Flow cytofluorometry analysis - (Aug/27/2005 )
I am looking for some advice about how to analyse data from flow cytometry.
I am trying to measure changes in regulation of a protein using cytofluorocytometry. Have have successfuly fluoro-tagged my protein and I am able to get a reading above background from the cytometer. I am not sure however the best way of subtracting the background fluorescence from the fluorescence of my protein so that I have meaningful measurement to compare between conditions. Most papers seem to use a qualitative statement to describe the level of fluorescence above background, whereas I really need quantitative data.
Any help would be much appreciated.
There are a few ways you could probably do this (I assume you're using the BD Cellquest software and flow cytometers, although I guess the generally gist should be the same). Are you expressing your protein by stable or transient transfection ?
If the protein is stably transfected you could use histogram statistics to give you mean fluorescent intensities (mfi) for your non-expressing and expressing cells and subtract the values to get a value for the expression level.
Overlaying the expressing histogram onto the non-expressing histogram and gating on expressing cells will give you a percentage of cells expressing detectable levels above background.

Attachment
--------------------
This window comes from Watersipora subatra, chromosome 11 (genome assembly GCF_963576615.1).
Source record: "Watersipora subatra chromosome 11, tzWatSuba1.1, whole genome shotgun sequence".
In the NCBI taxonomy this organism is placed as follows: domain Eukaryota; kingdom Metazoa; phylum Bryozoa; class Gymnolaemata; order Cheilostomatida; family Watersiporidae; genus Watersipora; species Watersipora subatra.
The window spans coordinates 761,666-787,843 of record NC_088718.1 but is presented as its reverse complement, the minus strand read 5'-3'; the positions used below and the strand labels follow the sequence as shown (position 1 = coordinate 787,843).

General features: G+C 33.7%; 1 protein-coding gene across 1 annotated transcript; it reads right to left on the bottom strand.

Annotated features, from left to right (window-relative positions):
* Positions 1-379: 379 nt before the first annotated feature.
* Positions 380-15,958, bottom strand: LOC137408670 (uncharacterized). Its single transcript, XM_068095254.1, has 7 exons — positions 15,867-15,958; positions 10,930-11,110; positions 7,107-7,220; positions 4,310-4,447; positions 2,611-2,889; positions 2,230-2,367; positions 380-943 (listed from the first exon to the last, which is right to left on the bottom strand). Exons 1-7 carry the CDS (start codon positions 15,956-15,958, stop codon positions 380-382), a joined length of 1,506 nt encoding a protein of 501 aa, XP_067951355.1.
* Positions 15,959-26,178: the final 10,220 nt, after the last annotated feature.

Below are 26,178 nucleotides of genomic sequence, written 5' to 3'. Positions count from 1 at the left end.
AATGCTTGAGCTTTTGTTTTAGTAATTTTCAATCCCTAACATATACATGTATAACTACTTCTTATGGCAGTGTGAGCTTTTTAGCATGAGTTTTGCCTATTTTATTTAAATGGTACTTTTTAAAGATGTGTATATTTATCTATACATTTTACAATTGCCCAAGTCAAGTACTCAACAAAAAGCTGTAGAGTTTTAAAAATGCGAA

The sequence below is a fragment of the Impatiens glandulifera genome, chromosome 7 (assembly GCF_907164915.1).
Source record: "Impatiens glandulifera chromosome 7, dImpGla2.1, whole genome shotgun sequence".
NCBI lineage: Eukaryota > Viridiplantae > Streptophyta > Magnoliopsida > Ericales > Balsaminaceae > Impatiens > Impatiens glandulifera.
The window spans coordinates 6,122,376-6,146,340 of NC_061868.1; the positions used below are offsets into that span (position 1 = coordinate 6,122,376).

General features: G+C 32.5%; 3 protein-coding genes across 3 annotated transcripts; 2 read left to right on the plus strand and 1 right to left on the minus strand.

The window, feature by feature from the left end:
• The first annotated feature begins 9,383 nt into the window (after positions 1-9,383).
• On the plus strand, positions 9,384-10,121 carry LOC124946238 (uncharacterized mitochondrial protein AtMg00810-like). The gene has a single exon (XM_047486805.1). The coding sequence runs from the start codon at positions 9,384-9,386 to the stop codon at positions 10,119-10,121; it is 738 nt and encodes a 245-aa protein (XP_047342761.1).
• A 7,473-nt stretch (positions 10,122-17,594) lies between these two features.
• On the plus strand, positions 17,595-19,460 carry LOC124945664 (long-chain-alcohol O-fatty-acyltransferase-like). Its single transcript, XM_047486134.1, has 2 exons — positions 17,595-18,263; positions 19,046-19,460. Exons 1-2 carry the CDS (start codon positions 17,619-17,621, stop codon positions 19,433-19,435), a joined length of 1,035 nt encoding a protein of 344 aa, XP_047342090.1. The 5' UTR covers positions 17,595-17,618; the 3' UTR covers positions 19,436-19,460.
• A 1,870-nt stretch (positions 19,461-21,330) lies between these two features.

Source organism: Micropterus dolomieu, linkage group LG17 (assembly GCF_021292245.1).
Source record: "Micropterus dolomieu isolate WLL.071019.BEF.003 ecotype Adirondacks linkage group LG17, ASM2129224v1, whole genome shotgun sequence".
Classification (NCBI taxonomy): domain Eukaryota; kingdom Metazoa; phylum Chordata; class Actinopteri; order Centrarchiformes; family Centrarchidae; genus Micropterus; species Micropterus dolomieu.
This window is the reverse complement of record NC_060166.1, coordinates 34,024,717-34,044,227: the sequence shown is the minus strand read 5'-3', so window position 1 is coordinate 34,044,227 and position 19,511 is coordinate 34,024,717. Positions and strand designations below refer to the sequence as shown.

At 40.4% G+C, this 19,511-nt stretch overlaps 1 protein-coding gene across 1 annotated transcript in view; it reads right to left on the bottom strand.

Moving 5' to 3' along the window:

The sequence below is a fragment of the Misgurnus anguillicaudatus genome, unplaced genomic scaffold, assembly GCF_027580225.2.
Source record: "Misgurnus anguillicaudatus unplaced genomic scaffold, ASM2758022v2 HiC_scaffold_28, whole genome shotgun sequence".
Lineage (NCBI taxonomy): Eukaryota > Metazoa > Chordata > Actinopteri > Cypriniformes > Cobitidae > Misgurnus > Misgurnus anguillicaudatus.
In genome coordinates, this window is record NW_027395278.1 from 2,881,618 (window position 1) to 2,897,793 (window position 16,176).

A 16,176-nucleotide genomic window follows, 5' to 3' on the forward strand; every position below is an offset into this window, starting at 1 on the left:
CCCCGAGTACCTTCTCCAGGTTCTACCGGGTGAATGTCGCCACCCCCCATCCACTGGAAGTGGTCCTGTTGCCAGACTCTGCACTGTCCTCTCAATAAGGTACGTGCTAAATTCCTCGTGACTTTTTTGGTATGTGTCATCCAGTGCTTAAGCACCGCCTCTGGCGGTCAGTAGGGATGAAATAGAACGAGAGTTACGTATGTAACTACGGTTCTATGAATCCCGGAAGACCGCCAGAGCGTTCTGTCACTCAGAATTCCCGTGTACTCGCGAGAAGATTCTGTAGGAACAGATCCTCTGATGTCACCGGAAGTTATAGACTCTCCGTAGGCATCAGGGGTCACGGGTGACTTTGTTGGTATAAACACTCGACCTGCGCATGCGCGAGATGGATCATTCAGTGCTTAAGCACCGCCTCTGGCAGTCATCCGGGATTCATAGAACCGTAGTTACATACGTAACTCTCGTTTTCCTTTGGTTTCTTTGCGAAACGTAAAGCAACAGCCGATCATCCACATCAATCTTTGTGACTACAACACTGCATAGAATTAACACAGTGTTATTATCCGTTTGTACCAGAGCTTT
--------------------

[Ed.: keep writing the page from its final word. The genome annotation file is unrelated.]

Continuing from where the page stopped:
If only a low percentage of cells are likely to be transfected you could specifically gate out these cells, using an M1 gate and your non-expressing cells and look at changes in mfi or the percentage of cells expressing in this way.
Try a few ways and see what looks best. For absolute expression mfi is a good bet. For looking at populations of cells or an all or nothing situation, percentage of positive cells is useful.
FACS analysis is quite complicated and getting good meaningful data from it depends to a large degree on how you setup the machine, for example forward scatter, side scatter, gain, compensation...
Gates and quadrants would probably also help you. However I doubt that any explanation I write here will make sense to you. I strongly suggest that either you attend a FACS training course, get a colleague to train you properly (not just show you how to switch the machine on) or at the very least read some good training literature.
This might help if you are using CellQuest (program comes with the Becton Dickinson FACS machines):
If you are using a different make/program, google.com is a god place to start. Maybe check out the website of the supplier company?